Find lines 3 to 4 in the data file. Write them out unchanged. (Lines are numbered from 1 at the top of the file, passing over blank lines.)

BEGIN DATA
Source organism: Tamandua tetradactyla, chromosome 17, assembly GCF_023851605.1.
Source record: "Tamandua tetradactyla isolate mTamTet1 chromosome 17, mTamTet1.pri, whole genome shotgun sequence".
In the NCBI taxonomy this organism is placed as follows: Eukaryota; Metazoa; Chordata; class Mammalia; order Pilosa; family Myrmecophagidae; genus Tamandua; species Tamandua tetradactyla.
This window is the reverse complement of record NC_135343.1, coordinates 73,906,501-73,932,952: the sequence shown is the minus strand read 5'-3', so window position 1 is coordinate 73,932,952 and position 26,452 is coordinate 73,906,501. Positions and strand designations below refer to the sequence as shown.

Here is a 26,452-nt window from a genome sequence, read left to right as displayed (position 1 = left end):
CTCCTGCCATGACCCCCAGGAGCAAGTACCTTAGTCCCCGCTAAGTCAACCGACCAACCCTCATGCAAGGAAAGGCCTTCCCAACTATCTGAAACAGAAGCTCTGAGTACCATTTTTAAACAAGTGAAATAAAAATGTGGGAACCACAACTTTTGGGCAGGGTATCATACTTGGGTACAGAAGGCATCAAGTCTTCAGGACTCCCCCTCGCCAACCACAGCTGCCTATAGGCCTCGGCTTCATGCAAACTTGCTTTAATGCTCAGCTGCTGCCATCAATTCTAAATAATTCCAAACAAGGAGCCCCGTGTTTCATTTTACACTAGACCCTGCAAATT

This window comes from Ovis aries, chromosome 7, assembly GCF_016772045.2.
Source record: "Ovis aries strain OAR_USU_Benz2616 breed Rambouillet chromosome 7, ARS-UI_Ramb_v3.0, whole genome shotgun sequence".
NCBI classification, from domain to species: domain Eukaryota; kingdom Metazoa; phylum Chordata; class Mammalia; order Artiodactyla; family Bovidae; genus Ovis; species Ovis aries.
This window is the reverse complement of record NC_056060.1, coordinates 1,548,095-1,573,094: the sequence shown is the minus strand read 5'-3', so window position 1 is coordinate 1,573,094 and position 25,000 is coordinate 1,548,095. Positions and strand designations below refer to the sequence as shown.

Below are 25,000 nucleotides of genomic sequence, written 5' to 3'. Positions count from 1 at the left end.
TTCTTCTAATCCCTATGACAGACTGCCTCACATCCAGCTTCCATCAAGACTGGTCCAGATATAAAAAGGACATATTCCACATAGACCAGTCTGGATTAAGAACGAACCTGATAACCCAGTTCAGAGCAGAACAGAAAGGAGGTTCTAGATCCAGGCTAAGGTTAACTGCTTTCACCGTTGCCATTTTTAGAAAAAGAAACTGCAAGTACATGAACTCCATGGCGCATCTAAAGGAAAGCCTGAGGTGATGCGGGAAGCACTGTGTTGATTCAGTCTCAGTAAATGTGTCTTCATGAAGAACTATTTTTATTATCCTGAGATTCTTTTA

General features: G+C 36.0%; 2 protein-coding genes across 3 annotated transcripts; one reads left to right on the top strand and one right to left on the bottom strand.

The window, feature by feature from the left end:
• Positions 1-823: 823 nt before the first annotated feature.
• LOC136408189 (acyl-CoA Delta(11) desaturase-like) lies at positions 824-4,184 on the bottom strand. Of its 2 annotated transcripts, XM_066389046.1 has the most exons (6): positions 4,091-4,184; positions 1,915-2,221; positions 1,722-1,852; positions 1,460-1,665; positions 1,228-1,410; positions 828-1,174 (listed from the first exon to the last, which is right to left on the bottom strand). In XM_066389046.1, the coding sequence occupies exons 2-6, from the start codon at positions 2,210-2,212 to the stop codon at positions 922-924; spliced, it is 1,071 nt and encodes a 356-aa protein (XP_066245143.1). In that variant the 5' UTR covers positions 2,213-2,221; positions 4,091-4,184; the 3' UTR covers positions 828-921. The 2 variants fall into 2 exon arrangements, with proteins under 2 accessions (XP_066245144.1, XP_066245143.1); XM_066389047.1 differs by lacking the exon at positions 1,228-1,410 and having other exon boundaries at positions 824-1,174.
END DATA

In the NCBI taxonomy this organism is placed as follows: Eukaryota; Metazoa; Chordata; class Mammalia; order Pilosa; family Myrmecophagidae; genus Tamandua; species Tamandua tetradactyla.
This window is the reverse complement of record NC_135343.1, coordinates 73,906,501-73,932,952: the sequence shown is the minus strand read 5'-3', so window position 1 is coordinate 73,932,952 and position 26,452 is coordinate 73,906,501. Positions and strand designations below refer to the sequence as shown.